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Donnie Allison brought it...
Donnie Allison brought it home for Ford in a Boss Talladega at the 1970 Firecracker 400 at Daytona. It would be Allison's third and final victory of the season.
For understandable reasons, most enthusiasts immediately think Mustang when the phrase "Boss 429" is tossed around in conversation. Narrowing the definition even more, it's likely that the term elicits visions of beautifully restored stock Boss 429 Mustangs, as that's where most of the activity is concentrated in today's market. Certainly the '69 and '70 Boss '9 Ponies are a crown jewel of many a Ford lover's collection-or dream collection for most of us, and yet the biggest Boss has a tradition far beyond the 1,356 (1,358 w/2 Cougars) Mustang SportsRoofs that rolled through Kar Kraft's Brighton, Michigan, assembly line beginning January 15, 1969. We'll be exploring the legend of Ford's Shotgun big-block over the next several pages, and most of our featured vehicles will be anything but chalk-marked stockers-just what you'd expect from a magazine whose title leads with "Modified," right?
David Pearson was the most...
David Pearson was the most dominant NASCAR driver of 1973, seen here in his Boss 429-powered
'71 Cyclone at what we believe is the '73 Winston Western 500 at Riverside. While Pearson wouldn't win this race, he scored an impressive 11 victories during the season.
At its elemental best, the Boss 429 should be described as an engine, not a car, and is without a doubt the most exotic powerplant installed in a production Ford of the era. Of course the reason for a street version at all stemmed from Ford's primary goal for the near-exotic derivative of the 385 series engine-NASCAR stock car racing. While admittedly less of a force than it is today, stock car racing had gone big time by the late '60s, and championship caliber performance garnered prestige and showroom sales for the manufacturers at the top of the heap. In order to run the Boss 429 in its stock cars, Ford had to manufacture at least 500 street versions to homologate (legalize) the engine for competition. Obviously the requirement didn't mandate that the street engine be installed in the same model as that being raced, else the Boss 429 the car, would be a Torino or Cyclone. An educated guess would say the movers and shakers at Ford corporate, including big chief Bunkie Knudsen, likely decided that the marketing hype for their new supercar would be best directed at the hotly contested ponycar/musclecar market. Anyway, Ford subcontractor Kar Kraft was tapped for conversion from run of the mill Mach 1, to aluminum-headed monster, and the rest is history.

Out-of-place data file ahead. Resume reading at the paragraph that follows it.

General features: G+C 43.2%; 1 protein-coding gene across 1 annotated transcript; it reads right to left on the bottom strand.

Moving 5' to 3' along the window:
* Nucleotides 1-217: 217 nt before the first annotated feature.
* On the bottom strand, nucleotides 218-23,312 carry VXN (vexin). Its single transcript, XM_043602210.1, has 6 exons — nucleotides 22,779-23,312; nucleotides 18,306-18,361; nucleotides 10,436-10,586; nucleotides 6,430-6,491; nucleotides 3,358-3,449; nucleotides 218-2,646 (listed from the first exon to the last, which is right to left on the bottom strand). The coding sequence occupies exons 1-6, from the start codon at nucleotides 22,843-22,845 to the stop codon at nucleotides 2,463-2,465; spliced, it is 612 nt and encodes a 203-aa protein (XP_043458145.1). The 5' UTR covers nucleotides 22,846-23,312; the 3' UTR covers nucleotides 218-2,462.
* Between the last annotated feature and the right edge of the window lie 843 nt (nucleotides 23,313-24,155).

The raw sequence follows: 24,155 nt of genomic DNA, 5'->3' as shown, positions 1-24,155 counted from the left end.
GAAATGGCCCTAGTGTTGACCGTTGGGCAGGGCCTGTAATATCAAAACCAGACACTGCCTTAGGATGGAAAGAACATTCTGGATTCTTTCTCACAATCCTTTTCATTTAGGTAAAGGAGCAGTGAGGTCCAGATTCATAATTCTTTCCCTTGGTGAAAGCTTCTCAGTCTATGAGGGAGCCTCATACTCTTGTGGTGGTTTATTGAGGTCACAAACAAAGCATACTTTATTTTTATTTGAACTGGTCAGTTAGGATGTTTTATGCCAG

As it turns out, history has been kinder to the Boss 429 Mustang than the press of the day. Today, the car is revered in most circles, and yet most of us know that as constructed, the biggest Boss was something of a dud in terms of performance. Leading up to the car's introduction, the automotive press was drooling with great anticipation of a "12-second Mustang," but in reality, a stock Boss 429 Mustang never even broke into the 13s in any period test we've seen. More mainstream 428 Cobra Jets handily outran the B9s, and the car was almost universally panned by enthusiast magazines of the day-deemed a "stone" by some. In the end though, the lack of stock performance has done little to diminish the significance or desirability of the Boss 429 Mustang-it remains one of the most unique cars ever built by the Ford Motor Company. It was truly purpose-built, even if that purpose is sometimes a bit misunderstood.
Among the wild and crazy efforts...
Among the wild and crazy efforts of the day, few rival Ohio George Montgomery's twin turbo Boss 429 AA/GS racer. The Mr. Gasket Gasser initially debuted with a blown Cammer, but by 1971 had switched to the turbo Boss. The class required a full frame, and Montgomery utilized one from a Willys with a fiberglass Mustang body as requested by Ford-thus the decidedly non-stock look. The car's quiet turbo nature and class dominance caused the NHRA to eventually saddle the car with a 0.50-second index, and then in 1975, the rulebook outlawed the turbos. Montgomery's car typically ran mid 8s in the quarter at nearly 170 mph, making for one heck of a show. Regarding the Boss 429 as a drag race motor, Montgomery says "I don't know that it was ever a very good normally aspirated drag motor, but it sure did love boost. We dyno'd it at Sonny Meyer's shop in the early '70s, and it was making 1,800 horsepower." (George Montgomery photo collection)
If the Boss 429 was a failure as a street supercar, it certainly prevailed in the discipline it was intended for. Nineteen sixty-nine would be a banner year for Fords in NASCAR, a double whammy result of the new Talladega and Cyclone Spoiler II bodywork, combined with B9 power. While the aero bodies were legalized in time for the Daytona 500 on February 23, 1969, the first race for the Boss 429 was a month later at the Atlanta 500. Cale Yarborough was victorious in a Wood Brothers Cyclone Spoiler II, followed in Second Place by David Pearson in a Talladega, and Ford/Mercury would go on to win 30 of the 54 races that season. Ford earned the manufacturer's championship, and David Pearson walked away with the driver's championship. You could call it near-total domination.